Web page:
Originally Posted by Impromptu
Drop 2 is traditionally used on a scalar line over relatively straightforward harmony, so you're thinking basically in terms of harmonising the home scale (whatever it may be at the time). Try experimenting with things like Frere Jacques or There Will Never Be Another You. Anything where the melody moves for a while in clear scale steps.
Point is, it helps to think of Drop 2 as a lateral process, rather than a vertical event. While any isolated chord can be "in" Drop 2, it's more useful to think in terms of "harmonising a line in" Drop 2.
While you can use the concept for any four-note chord voicing anywhere, the core principle is that you can harmonise every tone of the scale with inversions of either a tonic 6th chord (CEGA) or a dominant 7b9 chord (G B D F Ab).
You start with these chords voiced as close as possible. So, eg in C (melody on top):
C D E F G Ab A B
A B C D E F G Ab
G Ab A B C D E F
E F G Ab A B C D
Note 1: No root in the dominant chords, I hear you cry? Doesn't matter, the bass has got that. Much more important that the b9 is adding a diminished flavour to proceedings.
Note 2: There's your Andrews Sisters formula, btw - well, okay there were only three of em, but it's the gist.
Harmonically, you're hearing C6 G7b9 alternating with each other - oh and there's a half-step added between 5th and 6th to keep the tidy alternating pattern. This also leads you to the concept of the jazz major bebop scale - C D E F G G# A B. Although jazz didn't invent it.
(If you want to do the same in C minor, just alter the base tonic 6th chord from CEGA to CEbGA.)
So far, so ho-hum. But by spreading the voicing (literally dropping the 2nd voice down an octave) you get a richer interaction between tones - a much less obvious, traditional, organ-like "girl tied to railway tracks" sound.
Of course, once you've got the hang of the basic structure you can spend hours altering and messing with internal voice movements.
Other options (more commonly applied to band arranging than chording instruments) are "drop 3" and "drop 2 and 4".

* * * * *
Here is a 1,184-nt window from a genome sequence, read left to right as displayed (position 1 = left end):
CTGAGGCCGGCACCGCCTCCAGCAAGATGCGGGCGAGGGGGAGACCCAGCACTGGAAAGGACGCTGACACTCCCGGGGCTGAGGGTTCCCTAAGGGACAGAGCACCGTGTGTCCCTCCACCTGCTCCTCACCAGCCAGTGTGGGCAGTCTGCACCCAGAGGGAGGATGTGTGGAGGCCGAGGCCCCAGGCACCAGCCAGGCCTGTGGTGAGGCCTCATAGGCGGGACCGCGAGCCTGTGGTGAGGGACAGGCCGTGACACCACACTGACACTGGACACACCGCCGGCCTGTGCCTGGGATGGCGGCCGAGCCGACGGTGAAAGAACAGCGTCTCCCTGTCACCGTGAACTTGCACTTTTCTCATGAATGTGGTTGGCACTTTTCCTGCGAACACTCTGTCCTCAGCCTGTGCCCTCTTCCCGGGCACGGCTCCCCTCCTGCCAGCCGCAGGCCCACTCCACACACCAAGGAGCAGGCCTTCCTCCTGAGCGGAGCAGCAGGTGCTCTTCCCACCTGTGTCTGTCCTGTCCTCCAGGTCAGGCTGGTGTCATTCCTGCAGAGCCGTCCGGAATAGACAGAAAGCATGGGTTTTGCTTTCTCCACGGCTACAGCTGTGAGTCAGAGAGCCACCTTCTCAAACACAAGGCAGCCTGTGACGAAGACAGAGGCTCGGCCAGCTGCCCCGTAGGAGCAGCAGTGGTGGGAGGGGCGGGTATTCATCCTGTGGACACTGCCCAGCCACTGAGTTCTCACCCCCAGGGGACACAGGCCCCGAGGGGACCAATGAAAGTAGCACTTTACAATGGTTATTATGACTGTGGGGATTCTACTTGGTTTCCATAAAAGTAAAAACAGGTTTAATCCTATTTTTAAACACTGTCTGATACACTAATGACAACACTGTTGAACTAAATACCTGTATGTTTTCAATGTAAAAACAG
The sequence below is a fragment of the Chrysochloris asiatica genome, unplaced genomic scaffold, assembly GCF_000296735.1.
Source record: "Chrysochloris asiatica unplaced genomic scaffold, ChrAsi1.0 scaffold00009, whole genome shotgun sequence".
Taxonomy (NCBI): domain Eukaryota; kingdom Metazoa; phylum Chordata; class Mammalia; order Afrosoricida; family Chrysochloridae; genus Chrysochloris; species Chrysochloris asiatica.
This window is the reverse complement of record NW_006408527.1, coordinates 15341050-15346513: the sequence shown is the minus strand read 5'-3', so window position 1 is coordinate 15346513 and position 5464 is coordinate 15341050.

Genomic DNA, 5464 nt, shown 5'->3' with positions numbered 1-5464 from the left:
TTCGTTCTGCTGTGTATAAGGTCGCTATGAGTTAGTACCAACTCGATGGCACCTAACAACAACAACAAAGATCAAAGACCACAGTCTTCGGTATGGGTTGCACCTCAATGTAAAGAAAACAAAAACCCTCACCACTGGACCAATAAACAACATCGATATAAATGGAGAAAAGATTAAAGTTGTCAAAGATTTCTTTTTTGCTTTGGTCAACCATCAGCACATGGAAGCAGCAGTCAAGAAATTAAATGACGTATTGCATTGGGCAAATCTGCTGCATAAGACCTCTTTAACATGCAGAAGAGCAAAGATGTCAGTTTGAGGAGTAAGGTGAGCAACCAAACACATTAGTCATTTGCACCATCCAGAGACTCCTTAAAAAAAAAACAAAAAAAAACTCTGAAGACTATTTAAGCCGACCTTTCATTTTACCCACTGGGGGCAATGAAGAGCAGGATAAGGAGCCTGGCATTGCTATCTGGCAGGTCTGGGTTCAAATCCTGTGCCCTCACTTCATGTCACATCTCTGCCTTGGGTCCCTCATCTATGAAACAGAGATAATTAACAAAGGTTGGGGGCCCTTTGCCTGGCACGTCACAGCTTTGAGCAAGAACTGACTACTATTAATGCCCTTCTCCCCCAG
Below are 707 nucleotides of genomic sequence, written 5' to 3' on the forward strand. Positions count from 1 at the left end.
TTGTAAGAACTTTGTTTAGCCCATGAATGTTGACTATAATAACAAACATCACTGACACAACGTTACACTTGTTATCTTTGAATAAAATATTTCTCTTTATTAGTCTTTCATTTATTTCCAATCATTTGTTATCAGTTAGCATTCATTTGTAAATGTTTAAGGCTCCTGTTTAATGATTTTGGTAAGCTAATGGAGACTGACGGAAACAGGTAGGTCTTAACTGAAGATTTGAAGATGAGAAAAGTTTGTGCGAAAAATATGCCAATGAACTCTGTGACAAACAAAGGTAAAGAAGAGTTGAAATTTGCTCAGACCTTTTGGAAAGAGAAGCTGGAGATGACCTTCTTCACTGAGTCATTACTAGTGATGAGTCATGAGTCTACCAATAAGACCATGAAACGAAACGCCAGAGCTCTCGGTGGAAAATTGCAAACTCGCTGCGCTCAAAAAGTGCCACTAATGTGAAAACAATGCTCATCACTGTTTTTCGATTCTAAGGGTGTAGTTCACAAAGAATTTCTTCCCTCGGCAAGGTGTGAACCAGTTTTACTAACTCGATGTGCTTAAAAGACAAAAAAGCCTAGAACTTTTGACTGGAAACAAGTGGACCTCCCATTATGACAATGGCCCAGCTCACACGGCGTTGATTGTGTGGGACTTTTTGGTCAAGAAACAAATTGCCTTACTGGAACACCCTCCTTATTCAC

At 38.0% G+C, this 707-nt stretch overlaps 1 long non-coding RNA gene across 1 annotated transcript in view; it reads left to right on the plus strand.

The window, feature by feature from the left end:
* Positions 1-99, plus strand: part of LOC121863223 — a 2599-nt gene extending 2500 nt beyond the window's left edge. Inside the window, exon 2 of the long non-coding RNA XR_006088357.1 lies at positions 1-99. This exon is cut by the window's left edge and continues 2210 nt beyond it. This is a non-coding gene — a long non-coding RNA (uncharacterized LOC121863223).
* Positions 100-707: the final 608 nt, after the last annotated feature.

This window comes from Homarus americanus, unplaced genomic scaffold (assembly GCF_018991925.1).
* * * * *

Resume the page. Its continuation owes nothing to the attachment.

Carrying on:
Full big-band arrangements (standard being 5 saxes AATTB, 4 trumpets and 4 bones - one maybe a bass) routinely contain "drop" voicings in combination, both within and across instrumental sections. These ideas all ultimately derive from classical woodwind and brass orchestration, which likewise ultimately derives from the idea of interlocking choirs of SATB.
It's a wonderful subject this - explore and enjoy! You'll find so much detail and beauty in it. And as someone upthread mentioned, you'll never hear a bedroom merchant's hamfisted use of an "awesome 10,000 miffed orcs at midnight" orchestral sample quite the same way again!
Great to have so much info in one relatively compact place. I just saved this thread into a PDF for future reference!
Of course, I've often played many different inversions on both guitar and keys, but I've barely ever thought about what went into them at the time, you know, although I sometimes have gone back and analyzed particularly tasty bits to figure how they got that way. And while there was likely some intuitive grasp of the movement and relationships, I can't say that I ever consciously put much effort into figuring it all out. (That said, in the last few years, I've been using the DADGAD tuning on guitar a lot, and it seems to readily lend itself to enhanced knowledge/understanding of the harmonic relationships one is playing -- particularly since the tuning tends to push one to use a limited number of keys, particularly but not limited to D/Bm and F/Dm, and that can help if you're trying to keep track of the harmonic value of individual notes you're playing. [The latter being a discipline I avoided for decades.